Prairie Profiles: Ammunition to fight

Published 10:00 pm Monday, February 26, 2018

Cancer survivor finds support from CrossFit community

Over the course of one year, a Northwood-Kensett teacher fighting metastatic breast cancer has seen her relationship with CrossFit change.

“I kind of evolved into where I couldn’t stop going,” Polly Schiltz said.

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Polly Schiltz, 64, began attending CrossFit at the recommendation of her son, Nick Schiltz.

Schiltz competes in a CrossFit event Friday at InnerDrive in Albert Lea. Colleen Harrison/Albert Lea Tribune

“I mean, I knew that he enjoyed going to this gym, and I think I thought, I mean, OK, that’s fine — for him,” Polly Schiltz said.

When Nick Schiltz moved back to the area, Polly Schiltz said he got her daughter, Katherine Schiltz, involved in CrossFit, too.

“We didn’t think she would last that long, but she just took it and she took off with it,” Nick Schiltz said.

Polly Schiltz swam and walked, but she said she wasn’t into fitness and athletics as much as her children. CrossFit, Polly Schiltz thought, was for young athletes.

Still, Polly Schiltz said, her children talked her into going to an open house, where the trainers echoed some of the things her daughter and son had been saying.

“They assured me that there is a place for me in CrossFit,” she said.

One of her CrossFit coaches, Brittni Lair, said she has seen Polly Schiltz become an asset to the gym because of her attitude.

“Polly is a true example of somebody who took a step out of her comfort zone and took a chance with something that she really had no experience with in the past,” Lair said.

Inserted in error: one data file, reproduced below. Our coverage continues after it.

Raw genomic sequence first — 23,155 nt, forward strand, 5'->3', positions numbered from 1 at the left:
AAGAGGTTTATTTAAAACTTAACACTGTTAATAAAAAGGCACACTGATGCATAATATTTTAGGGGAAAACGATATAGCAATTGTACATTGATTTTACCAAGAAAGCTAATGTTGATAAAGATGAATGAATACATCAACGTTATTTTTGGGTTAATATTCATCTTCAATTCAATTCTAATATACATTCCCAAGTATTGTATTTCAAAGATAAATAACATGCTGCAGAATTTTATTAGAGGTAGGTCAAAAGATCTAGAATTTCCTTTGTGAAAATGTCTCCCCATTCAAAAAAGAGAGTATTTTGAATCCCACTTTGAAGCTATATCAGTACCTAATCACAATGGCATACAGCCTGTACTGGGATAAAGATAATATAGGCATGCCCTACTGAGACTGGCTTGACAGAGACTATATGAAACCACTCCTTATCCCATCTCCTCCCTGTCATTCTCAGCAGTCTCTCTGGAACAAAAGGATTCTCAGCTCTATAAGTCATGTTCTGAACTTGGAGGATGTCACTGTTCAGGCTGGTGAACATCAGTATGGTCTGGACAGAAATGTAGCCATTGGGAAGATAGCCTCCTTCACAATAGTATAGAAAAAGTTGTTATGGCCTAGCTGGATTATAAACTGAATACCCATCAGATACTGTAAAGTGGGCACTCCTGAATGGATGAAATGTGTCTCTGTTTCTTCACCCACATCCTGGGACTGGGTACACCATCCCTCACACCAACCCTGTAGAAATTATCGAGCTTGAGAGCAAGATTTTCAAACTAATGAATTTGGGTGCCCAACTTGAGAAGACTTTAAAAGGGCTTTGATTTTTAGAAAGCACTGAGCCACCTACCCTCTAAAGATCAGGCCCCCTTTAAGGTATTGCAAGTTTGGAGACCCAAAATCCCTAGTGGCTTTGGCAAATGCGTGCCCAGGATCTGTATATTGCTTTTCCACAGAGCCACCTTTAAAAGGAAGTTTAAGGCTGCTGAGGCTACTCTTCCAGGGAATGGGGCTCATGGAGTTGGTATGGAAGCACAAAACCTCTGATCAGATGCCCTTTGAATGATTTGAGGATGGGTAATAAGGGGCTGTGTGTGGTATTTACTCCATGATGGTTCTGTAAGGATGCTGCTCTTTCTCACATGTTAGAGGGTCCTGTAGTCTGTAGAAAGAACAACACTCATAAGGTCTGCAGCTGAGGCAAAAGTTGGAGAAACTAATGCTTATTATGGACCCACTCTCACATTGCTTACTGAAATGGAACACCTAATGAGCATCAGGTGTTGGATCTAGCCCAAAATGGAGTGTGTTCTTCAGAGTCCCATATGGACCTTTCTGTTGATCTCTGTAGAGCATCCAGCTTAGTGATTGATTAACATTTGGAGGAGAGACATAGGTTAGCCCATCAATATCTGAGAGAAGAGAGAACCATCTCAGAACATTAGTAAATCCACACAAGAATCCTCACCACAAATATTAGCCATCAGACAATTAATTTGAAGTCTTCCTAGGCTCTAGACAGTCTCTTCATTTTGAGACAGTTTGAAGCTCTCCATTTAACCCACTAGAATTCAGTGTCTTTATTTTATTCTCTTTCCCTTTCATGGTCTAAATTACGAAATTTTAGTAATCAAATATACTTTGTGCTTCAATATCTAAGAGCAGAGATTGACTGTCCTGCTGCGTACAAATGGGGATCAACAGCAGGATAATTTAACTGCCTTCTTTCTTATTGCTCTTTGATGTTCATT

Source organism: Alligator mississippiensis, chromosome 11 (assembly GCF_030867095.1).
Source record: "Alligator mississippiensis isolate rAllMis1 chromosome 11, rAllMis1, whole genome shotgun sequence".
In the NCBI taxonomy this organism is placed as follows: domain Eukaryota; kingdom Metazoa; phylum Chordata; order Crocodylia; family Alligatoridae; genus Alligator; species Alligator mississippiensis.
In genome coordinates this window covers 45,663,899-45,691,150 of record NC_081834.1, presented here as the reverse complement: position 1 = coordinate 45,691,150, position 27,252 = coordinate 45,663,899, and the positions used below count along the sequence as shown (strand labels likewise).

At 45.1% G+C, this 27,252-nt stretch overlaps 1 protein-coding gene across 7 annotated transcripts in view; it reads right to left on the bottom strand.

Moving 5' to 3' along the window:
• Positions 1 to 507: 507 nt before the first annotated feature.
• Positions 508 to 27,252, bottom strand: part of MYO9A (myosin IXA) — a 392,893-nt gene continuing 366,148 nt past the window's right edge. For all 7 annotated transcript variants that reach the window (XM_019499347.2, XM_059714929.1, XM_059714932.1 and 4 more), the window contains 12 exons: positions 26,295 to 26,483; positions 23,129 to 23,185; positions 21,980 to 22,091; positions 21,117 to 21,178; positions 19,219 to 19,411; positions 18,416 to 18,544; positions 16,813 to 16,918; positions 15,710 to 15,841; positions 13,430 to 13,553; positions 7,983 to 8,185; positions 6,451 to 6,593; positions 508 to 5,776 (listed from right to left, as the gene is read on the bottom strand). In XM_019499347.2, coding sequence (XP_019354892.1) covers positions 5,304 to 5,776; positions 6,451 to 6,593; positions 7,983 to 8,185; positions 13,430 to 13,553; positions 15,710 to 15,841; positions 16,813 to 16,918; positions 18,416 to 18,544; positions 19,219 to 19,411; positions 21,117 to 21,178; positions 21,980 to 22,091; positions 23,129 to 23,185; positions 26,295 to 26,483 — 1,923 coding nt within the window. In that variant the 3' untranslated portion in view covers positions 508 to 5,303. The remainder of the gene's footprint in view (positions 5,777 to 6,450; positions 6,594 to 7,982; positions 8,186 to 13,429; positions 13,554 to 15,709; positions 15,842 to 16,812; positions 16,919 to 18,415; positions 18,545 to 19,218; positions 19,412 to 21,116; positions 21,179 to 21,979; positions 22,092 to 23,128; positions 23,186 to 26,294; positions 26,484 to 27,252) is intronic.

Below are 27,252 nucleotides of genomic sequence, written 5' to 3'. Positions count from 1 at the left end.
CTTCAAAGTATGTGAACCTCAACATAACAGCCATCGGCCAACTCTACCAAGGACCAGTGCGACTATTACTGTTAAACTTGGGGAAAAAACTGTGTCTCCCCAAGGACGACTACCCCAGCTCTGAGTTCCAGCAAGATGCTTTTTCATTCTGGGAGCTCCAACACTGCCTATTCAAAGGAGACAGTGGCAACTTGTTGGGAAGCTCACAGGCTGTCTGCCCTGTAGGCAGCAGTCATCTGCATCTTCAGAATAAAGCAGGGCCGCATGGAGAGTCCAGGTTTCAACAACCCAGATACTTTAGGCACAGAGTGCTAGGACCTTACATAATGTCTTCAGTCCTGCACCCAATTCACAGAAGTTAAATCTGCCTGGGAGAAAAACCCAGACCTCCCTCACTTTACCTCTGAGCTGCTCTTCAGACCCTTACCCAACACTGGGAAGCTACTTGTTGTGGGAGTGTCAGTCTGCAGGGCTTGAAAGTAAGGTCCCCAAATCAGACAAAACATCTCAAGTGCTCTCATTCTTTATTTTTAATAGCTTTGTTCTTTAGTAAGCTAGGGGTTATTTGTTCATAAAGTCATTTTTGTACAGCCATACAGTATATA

Schiltz competes in a CrossFit event Friday at InnerDrive in Albert Lea. Colleen Harrison/Albert Lea Tribune

But when Polly Schiltz showed up for her first session, she remembered looking around and seeing a group of people all much younger.

“‘What am I doing here?’” she said she remembered thinking at her first session. “‘ …Do I really belong here with all these athletic people?’”

Now, she sees how she does. CrossFit is a building process in which individuals scale exercises to their ability. It’s about starting where you are, Polly Schiltz said.

“Polly is, she’s very inspirational, because she always — whatever she sets her mind to, she’s going to achieve that goal and no matter what we ask of her, she’s always willing to do it with a smile on her face,” Lair said.

Nick Schiltz said he thinks his mom stuck with it because of the support and attention she received from coaches who worked to help her adapt movements.

“It was really customized for her level, so when it was that personal, she really knew someone believed in her,” he said.

She has been reassured and encouraged by trainers and other participants, and through that process, Polly Schiltz said she has discovered another community of support in her life.

At one point, Nick Schiltz’s mom came home from Home Depot with a PVC pipe to practice her own movements.

“She would come home, and all she would talk about is CrossFit,” Nick Schiltz said.

Sometimes, she would be frustrated with herself about what she wasn’t able to do compared to some of her other classmates. Nick Schiltz said these moments frustrate him, too, but for a different reason.

“Wait a minute,” he said. “You just battled cancer here a few times, and it’s probably the first time you’ve done some of this stuff. It’s a miracle that you’re doing (this).”